Before the iPhone's release, there were four major smartphone operating systems -- Symbian, Palm OS, Windows Mobile, and BlackBerry OS. And after the iPhone's release, their user interfaces all seemed dated in some way. Palm OS and Windows Mobile have essentially been replaced by new operating systems dubbed WebOS and Windows Phone 7. Symbian stakeholders, though, has decided that there is no need to throw out the past completely, and are instead looking toward a series of evolutionary upgrades to make the now open source operating system more competitive.
This week at RIM's WES conference, the company is announcing a similar evolutionary path for the BlackBerry OS. Like Symbian, the BlackBerry OS has a reputation for being fast and efficient but has not kept up with many of the aesthetic and input amenities offered by more modern competitors. The challenge will be to preserve what users love about the platform while disrupting it in many ways. For example, while the new BlackBerry OS will be better optimized for touchscreens, reports are that it will not require one.
"For all the talk about apps, a solid browser experience is still important to reach a vast array of web content still unavailable as apps for any smartphone platform. "
It's no coincidence that RIM has decided to upgrade the BlackBerry OS in an evolutionary way similarly to how Symbian is being upgraded. Whereas Symbian has the highest smartphone market share globally, RIM has the highest share in the U.S. In contrast, Windows Mobile and Palm OS were struggling with low market share that begged a more radical approach. At least in the medium-term RIM's approach places its OS revamp lower in the risk-reward curve than Mirosoft's or Palm's resets. While RIM's significant enhancements may bring the BlackBerry experience roughly on par with the current Android or iPhone experience, it risks failing to create something beyond what competitors are doing. In contrast, Windows Phone 7's hubs and WebOS's Synergy architecture offer levels of integration that differentiate them.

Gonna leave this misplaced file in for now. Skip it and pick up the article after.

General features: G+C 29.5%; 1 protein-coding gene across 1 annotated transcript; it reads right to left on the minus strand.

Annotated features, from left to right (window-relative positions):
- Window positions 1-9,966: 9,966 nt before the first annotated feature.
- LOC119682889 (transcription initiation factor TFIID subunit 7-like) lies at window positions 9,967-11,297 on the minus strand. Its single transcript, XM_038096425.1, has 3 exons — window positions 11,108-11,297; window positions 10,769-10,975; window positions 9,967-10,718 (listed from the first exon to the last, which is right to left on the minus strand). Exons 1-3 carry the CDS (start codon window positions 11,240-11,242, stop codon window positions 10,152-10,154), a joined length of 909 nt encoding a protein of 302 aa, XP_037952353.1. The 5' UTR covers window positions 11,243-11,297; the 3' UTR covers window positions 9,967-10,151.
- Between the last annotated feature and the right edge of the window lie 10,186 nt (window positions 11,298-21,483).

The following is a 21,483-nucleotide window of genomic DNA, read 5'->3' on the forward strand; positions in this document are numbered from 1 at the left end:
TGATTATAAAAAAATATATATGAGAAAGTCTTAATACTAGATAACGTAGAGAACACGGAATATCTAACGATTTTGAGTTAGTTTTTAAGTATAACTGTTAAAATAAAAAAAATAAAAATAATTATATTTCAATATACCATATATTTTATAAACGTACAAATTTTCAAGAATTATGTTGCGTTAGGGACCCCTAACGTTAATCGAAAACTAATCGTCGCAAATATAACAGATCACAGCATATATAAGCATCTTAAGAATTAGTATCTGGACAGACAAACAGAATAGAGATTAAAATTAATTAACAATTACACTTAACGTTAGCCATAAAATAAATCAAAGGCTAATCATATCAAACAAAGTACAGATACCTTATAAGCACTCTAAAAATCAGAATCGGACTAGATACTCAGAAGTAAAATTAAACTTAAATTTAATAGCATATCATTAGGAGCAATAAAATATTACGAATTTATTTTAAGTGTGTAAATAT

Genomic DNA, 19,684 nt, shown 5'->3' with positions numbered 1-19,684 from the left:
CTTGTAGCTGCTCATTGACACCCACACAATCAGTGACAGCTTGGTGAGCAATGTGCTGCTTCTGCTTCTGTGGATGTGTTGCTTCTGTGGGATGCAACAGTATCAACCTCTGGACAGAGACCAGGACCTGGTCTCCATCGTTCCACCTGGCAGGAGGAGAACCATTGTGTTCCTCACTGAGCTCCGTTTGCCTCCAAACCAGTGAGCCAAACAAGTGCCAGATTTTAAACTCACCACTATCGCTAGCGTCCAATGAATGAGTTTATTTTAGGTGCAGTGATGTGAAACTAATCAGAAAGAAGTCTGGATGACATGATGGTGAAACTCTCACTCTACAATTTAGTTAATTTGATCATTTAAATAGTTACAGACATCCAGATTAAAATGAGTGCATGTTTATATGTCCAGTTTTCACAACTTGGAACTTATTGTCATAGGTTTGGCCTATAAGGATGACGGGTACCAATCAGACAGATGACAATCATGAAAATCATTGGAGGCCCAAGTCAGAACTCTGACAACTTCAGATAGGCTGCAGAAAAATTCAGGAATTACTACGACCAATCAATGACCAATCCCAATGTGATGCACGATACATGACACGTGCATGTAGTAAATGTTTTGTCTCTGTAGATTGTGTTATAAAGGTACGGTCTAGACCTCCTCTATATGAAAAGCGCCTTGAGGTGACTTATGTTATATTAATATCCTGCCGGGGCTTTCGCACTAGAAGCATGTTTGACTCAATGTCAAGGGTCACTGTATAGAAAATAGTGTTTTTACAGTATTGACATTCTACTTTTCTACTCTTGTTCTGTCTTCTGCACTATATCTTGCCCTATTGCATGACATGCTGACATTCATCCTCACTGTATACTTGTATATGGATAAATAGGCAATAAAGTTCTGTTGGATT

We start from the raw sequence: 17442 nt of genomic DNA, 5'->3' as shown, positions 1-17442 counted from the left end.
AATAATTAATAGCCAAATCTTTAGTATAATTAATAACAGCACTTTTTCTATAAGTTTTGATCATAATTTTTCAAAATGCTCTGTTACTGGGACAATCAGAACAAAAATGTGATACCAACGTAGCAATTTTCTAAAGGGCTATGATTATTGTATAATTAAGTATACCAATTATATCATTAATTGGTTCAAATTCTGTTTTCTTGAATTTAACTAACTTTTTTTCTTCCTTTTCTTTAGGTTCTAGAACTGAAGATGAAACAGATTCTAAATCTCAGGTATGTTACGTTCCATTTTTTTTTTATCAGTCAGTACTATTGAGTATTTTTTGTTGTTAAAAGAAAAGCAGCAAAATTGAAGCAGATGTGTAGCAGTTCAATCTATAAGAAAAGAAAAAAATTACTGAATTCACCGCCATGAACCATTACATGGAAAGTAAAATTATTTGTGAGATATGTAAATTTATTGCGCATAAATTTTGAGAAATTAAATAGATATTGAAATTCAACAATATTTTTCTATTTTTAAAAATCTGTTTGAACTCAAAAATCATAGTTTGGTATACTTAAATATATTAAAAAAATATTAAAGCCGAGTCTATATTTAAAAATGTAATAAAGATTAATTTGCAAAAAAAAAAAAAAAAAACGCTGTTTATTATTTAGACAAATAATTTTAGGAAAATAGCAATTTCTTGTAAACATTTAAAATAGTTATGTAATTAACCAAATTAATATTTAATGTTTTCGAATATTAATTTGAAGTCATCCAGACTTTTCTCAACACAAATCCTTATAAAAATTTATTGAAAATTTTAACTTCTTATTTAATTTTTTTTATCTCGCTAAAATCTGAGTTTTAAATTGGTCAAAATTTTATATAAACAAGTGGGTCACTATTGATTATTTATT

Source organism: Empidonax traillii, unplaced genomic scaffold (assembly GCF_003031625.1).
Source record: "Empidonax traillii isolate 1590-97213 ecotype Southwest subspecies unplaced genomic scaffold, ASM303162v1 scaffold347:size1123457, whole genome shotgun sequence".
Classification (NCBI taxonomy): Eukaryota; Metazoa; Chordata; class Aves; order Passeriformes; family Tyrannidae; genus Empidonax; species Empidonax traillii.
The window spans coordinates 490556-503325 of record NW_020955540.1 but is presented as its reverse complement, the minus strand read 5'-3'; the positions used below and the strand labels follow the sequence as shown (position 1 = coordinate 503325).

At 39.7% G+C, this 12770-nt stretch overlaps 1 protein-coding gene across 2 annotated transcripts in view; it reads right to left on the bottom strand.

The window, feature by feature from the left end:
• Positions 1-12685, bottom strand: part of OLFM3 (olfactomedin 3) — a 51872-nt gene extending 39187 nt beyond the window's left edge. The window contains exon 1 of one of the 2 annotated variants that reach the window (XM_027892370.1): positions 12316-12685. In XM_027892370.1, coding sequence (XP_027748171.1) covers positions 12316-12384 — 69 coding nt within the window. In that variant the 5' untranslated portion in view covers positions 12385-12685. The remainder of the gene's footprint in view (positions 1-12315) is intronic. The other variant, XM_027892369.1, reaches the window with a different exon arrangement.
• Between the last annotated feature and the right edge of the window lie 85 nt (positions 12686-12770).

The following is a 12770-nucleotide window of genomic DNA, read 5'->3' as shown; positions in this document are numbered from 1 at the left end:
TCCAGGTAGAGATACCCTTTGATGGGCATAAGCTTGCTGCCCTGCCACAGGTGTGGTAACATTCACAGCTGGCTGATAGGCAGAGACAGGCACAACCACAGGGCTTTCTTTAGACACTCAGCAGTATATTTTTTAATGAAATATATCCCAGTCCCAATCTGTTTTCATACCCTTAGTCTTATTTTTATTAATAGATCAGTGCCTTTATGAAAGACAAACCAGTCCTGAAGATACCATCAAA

Different doesn't necessarily mean better, though. RIM has been the most successful smartphone vendor by far at combining its own software into a portfolio of devices, albeit one anchored on the familiar Curve, Tour and Bold QWERTY candy bar form factors. As the market shifts toward touch -- either with or without physical keyboards -- providing a roughly on par experience that doesn't take big bets on motifs like social networking may a double-edged sword. RIM is taking on many of the user experience attributes that have helped create success for Android, but it may not be enough to defend against the multi-vendor assault of the Google-backed OS.
Ross Rubin is executive director of industry analysis for consumer technology at market research and analysis firm The NPD Group. Views expressed in Switched On are his own.